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Aspire to the Heavens based on 0 ratings. 1 reviews.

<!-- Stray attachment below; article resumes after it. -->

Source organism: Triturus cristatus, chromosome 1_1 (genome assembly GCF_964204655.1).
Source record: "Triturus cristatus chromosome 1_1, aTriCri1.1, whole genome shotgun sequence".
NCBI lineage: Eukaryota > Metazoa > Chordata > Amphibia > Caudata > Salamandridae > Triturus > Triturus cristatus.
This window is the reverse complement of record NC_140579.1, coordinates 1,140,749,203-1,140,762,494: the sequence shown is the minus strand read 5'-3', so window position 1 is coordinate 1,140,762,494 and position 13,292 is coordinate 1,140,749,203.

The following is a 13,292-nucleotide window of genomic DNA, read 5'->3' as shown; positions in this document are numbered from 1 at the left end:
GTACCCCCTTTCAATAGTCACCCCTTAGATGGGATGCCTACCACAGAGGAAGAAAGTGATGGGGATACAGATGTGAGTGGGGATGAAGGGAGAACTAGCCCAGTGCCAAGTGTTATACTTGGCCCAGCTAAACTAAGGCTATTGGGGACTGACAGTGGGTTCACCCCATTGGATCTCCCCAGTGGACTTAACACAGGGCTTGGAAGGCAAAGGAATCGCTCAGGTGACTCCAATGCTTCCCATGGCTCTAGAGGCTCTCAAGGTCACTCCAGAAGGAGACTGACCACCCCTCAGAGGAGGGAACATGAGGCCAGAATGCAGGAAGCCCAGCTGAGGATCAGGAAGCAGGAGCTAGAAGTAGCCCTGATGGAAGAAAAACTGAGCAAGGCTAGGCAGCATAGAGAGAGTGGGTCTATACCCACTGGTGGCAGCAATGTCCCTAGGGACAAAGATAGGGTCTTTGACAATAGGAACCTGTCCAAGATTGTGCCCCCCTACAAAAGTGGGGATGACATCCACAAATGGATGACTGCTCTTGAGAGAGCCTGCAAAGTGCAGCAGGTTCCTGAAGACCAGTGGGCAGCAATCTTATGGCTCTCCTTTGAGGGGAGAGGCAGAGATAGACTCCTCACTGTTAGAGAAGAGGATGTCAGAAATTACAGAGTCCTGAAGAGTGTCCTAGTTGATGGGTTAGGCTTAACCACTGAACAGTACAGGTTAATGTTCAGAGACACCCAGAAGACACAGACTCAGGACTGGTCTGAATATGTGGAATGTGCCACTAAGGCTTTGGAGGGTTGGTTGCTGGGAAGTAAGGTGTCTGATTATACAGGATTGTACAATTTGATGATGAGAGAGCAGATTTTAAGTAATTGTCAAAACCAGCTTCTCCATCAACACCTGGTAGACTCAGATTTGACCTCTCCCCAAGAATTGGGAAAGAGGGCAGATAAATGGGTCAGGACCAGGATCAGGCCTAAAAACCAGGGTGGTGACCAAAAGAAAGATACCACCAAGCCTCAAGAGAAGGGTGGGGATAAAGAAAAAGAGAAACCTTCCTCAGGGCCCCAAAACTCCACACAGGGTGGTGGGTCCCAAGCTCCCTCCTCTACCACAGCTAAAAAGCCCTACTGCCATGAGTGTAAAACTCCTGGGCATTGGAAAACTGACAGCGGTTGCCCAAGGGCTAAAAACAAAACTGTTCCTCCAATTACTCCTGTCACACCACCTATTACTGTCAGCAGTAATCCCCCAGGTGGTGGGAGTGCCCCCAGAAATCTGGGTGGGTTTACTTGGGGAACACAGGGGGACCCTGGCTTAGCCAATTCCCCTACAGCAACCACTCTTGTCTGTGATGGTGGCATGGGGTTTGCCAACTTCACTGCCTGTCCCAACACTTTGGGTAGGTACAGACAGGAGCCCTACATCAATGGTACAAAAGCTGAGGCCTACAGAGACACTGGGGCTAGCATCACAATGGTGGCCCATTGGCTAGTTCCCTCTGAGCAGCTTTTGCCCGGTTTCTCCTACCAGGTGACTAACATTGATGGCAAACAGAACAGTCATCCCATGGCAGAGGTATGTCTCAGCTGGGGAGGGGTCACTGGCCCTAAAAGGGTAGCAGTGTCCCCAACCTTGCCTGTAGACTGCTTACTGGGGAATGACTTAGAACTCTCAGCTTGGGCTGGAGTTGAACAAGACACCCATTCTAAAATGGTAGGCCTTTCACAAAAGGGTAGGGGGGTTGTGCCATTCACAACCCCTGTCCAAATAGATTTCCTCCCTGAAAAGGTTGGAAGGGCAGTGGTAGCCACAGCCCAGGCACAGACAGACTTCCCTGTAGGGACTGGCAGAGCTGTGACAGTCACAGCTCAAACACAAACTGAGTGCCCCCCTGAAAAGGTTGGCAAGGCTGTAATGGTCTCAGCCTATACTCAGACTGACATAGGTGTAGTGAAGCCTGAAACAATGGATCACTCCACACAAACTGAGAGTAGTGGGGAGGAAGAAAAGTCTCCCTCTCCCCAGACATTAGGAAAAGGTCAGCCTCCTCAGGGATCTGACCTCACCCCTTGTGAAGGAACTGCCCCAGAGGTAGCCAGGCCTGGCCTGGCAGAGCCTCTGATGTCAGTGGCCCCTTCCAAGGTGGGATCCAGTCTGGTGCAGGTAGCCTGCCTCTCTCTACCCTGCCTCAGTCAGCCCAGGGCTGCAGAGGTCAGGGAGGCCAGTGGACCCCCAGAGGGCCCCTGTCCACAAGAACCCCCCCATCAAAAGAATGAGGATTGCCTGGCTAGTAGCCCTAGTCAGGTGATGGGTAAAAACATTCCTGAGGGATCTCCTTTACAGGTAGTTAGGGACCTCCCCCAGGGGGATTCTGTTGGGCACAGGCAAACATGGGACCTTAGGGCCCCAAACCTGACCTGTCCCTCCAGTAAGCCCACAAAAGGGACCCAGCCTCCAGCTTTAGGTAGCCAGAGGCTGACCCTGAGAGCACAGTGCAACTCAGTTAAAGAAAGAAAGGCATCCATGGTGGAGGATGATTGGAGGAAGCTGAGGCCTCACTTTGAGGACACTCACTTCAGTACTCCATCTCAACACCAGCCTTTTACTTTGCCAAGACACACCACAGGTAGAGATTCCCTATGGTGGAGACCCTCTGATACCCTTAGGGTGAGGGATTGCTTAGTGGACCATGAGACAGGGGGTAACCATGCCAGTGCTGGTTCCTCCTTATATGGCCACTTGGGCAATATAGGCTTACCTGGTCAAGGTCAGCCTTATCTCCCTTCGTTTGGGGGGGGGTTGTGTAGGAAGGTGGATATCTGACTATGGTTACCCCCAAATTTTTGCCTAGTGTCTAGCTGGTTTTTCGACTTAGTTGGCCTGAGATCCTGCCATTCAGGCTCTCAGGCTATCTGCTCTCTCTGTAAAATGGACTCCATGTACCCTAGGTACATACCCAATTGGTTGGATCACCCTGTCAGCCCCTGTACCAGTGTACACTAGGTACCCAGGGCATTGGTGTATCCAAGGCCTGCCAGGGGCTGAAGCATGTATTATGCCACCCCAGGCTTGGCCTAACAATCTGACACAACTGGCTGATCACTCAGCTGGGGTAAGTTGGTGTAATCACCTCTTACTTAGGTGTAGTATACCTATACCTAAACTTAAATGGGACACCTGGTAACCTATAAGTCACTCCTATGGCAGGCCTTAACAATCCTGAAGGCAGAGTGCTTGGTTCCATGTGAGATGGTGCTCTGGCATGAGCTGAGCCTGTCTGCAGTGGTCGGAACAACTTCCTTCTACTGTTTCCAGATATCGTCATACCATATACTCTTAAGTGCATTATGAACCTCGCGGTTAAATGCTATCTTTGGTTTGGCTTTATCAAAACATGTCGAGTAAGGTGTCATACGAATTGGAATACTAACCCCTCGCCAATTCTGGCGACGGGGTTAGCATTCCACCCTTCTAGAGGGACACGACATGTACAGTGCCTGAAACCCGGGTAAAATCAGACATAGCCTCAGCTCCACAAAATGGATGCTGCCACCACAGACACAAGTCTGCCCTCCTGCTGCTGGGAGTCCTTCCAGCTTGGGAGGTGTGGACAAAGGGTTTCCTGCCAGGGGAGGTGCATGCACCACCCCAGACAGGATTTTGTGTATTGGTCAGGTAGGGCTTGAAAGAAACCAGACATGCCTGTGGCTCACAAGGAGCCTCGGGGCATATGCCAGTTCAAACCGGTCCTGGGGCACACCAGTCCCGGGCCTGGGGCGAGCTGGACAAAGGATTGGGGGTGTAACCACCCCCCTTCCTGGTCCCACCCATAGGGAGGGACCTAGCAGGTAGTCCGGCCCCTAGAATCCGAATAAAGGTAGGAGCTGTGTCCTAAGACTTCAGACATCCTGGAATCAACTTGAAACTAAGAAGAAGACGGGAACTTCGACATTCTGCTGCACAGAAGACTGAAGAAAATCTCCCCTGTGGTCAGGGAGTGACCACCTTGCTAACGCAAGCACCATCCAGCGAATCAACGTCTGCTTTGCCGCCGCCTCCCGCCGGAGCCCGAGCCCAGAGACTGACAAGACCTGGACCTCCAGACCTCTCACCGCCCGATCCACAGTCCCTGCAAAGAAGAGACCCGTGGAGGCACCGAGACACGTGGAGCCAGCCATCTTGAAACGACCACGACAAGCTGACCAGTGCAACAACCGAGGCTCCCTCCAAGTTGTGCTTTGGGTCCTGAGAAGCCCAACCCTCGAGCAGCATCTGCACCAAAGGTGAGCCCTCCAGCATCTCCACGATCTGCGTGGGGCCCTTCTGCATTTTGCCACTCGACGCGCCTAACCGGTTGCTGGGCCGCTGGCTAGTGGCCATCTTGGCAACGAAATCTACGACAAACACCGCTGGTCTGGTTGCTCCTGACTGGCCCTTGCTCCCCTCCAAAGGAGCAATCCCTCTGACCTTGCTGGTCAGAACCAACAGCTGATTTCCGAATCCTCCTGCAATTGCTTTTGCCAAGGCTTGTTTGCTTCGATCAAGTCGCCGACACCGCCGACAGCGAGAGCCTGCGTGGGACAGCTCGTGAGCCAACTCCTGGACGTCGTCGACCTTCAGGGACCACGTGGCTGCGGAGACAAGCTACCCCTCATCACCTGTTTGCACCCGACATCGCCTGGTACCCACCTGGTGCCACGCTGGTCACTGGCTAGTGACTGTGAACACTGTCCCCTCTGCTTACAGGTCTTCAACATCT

If you are like me, you have often wondered how our most talented novelists would see important historical characters. Gore Vidal has whetted our appetite with his novels about the first hundred years of the United States. In Aspire to the Heavens, talented mystery writer Mary Higgins Clark makes George Washington come alive as a simple man with many personal challenges in his life. Although I was familiar with the material in this book, Ms. Clark did a wonderful job of both making it more interesting and accessible by making his life into a personally focused biographical novel. As a result, I got a lot of new perspectives on my own life that I will benefit from for many years to come. The book's title alludes to a promise that George Washington's mother asked for and received from him. She wanted him to always do his utmost. In her family, that had meant 'Aspire to the Heavens.' He took on that promise with her encouragement. Out of his own character, though, he decided to be the most decent man he could possibly be. That latter promise to himself is the one that this book focuses on. The form of this book is to describe George Washington through the lens of his personal life, rather than his public accomplishments. The style reads more as though it is a novel rather than a biography, and there is certainly some literary license in the ascriptions of motives and personal thoughts. Yet, these devices work well as long as you remember not to take them too seriously and literally. Although Washington will always seem larger than life to all Americans, he was a man who had many setbacks in his own life. Before the Revolutionary War, he was certainly not considered to be the great man most now believe him to have been. Life was hard as a youngster. His father died when he was fairly young, and his mother carried a whip to help assert her authority over him and his siblings. She did not keep a very attractive household, which young George resented. Although she loved her son, she put him down verbally at every opportunity. Her opposition to his desire for an ocean-going career was a fortunate one for the United States and democracies everywhere, but a bitter disappointment to him at the time. George sought escape from her whenever possible, especially to the home of his half-brother at Mount Vernon (which he would eventually inherit and buy out from his sister-in-law). An early friendship with the Fairfax family led to a long relationship with the first and greatest love of Washington's life, Sally Fairfax, his proposal to her similar-appearing sister (which was refused), as well as his interest in surveying as a career. His mother constantly tried to discourage his military career, and complained bitterly about the risks he was taking during the colonial campaigns before the Revolutionary War. She blamed the early death of George's favorite half-brother on war-related illnesses. It is fun to read Martha Washington referred to by her pet name of 'Patsy' throughout the book. You will also read here a sensitive interpretation of Washington's frustrations as a step-father and in securing Patsy's love and attention. As you may know, the story ends tragically as both step-children